What real-world examples can serve as a template?

To give you a feel for the relevance of the topic of pricing for your company and product portfolio, we would like to present two project examples below:

Case study 1:
Readjustment of prices of approx. 30,000 products

Initial situation: TTS Marine

In the past, the product portfolio of ship chandler TTS Marine was priced flatly and exclusively using a “cost-plus” approach.

  • Customers’ willingness to pay was not taken into account when setting prices – scope for price increases was not exploited.
  • The price calculation was based exclusively on costs: Year after year, the savings negotiated by Purchasing were passed on to customers on a one-to-one basis.
  • Due to the lack of market orientation, the company had “priced itself out” of the market by charging excessively high prices for individual product categories – sales and earnings had collapsed dramatically.

Procedure: Product Portfolio

The entire product portfolio was resegmented and realigned in terms of price. Measures included:

  • The introduction of a new product hierarchy
  • Conducting a value driver analysis and evaluating the willingness to pay for the product segments
  • The definition of market-specific markup rates and prices
  • Adjustment of the new prices and simulation of earnings and sales effects

Result: Increase

Sales and earnings increased by a double-digit percentage in one year. The poor “pharmacy price image” was turned around.

“The use of the consultants paid for itself after four months,” according to a statement in WirtschaftsWoche by Mr. Rudnik, Vice President Services Winches

The project was named the best project in the field of marketing and sales in WirtschaftsWoche’s “Best of Consulting” competition. Read more on the WiWo-Blog.

Case study 2:
Better price enforcement through optimized discount and condition system

Initial situation:

For a manufacturer of fasteners (screws, dowels, etc.) with annual sales of approx. 300 million euros, a discount analysis was carried out as part of a pricing audit. The findings included the following:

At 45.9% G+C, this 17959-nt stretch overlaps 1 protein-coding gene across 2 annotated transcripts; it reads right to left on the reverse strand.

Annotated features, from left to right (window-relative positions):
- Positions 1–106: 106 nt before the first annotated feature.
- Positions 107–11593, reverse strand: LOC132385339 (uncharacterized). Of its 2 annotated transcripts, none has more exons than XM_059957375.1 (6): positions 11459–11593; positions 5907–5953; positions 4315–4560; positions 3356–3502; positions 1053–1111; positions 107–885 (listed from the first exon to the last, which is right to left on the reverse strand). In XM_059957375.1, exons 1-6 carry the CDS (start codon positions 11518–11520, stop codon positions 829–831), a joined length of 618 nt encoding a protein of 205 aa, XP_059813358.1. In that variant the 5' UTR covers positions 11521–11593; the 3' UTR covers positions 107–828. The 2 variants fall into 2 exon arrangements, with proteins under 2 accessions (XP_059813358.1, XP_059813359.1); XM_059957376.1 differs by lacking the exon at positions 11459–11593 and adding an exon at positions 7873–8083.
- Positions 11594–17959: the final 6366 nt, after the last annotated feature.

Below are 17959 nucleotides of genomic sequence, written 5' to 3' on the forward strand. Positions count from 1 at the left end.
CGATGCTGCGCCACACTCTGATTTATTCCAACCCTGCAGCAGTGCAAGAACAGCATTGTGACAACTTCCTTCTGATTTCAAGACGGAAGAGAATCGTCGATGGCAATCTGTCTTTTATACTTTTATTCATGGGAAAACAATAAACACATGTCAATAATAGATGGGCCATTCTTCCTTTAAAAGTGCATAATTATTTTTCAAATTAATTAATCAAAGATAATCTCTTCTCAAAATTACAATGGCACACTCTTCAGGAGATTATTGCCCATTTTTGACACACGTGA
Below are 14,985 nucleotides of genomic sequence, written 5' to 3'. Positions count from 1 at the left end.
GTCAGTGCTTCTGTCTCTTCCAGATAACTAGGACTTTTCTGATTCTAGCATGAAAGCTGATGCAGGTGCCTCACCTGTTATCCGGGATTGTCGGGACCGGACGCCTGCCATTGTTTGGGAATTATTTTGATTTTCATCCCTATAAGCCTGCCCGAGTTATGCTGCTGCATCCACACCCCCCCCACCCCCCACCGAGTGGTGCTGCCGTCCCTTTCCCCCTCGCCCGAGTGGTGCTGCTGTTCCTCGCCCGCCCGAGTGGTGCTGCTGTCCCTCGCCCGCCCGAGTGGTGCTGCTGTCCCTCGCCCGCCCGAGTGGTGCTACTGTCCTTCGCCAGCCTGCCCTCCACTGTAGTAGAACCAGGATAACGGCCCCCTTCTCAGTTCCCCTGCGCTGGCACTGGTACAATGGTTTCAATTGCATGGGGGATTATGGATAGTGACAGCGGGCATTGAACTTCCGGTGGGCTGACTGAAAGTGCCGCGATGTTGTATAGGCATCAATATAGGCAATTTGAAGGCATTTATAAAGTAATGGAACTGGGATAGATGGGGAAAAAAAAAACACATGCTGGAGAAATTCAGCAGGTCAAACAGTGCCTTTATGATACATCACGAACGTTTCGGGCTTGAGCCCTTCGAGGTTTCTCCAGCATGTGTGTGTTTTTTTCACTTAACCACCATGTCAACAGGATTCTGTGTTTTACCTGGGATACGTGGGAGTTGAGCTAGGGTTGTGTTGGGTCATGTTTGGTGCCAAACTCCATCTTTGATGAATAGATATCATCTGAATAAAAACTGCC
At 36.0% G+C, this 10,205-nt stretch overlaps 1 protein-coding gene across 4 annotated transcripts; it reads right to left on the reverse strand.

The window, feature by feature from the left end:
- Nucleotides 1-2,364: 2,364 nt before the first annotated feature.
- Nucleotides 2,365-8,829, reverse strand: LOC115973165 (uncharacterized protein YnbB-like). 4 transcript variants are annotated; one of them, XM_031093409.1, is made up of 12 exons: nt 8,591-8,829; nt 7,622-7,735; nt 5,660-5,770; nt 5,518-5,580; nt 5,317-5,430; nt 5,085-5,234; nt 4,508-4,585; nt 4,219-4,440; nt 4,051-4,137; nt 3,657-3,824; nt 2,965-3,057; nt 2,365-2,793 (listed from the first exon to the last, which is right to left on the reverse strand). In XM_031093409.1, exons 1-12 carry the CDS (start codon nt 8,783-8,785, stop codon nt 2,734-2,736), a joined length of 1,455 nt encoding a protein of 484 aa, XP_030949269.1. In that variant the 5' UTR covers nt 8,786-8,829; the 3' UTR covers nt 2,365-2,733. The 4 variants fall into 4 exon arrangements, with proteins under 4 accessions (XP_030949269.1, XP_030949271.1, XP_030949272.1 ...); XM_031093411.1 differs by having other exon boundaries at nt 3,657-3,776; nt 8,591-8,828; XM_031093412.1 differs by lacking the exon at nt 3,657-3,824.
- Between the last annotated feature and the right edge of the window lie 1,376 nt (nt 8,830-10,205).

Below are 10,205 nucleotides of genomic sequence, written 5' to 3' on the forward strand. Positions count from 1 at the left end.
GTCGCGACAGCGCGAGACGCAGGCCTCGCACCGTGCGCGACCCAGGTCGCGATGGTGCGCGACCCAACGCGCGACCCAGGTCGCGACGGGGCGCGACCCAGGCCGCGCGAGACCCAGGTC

• No clear allocation of discount amount and customer value; even small customers received high discounts
  • No differentiation of discount levels by product groups; marginal and core assortment were not differentiated in discount allocation
  • Discount scope was fully utilized by most sales staff and discounts were partly given away; no consideration of discount behavior in the sales force compensation system
  • Discounts were usually rounded up or equal in 5 percent increments


The main measures were the revision of the discount and condition system, the introduction of price controlling and the adjustment of the remuneration system. These included in particular:

  • The introduction of product-specific discount groups
  • The reduction of maximum discounts and shift of discount competences
  • The definition of pricing and discounting KPIs as well as the programming of a management dashboard
  • The introduction of a contribution margin component in the sales force remuneration system


Overall, it was possible to achieve a reduction in discounts of 2.5 percent, differentiated by customer and product. Conversely, this means that prices were raised by an average of 2.5 percent without any significant loss of sales. On sales of 300 million euros, this corresponds to an increase in EBIT of 7.5 million euros.

As is clear from the two project examples, the starting points for increasing earnings in price management can be very different. There are pricing levers, such as shifting discounting competencies, which can be implemented quickly. Other measures, such as the introduction of a new condition system, require significantly more time for development and implementation.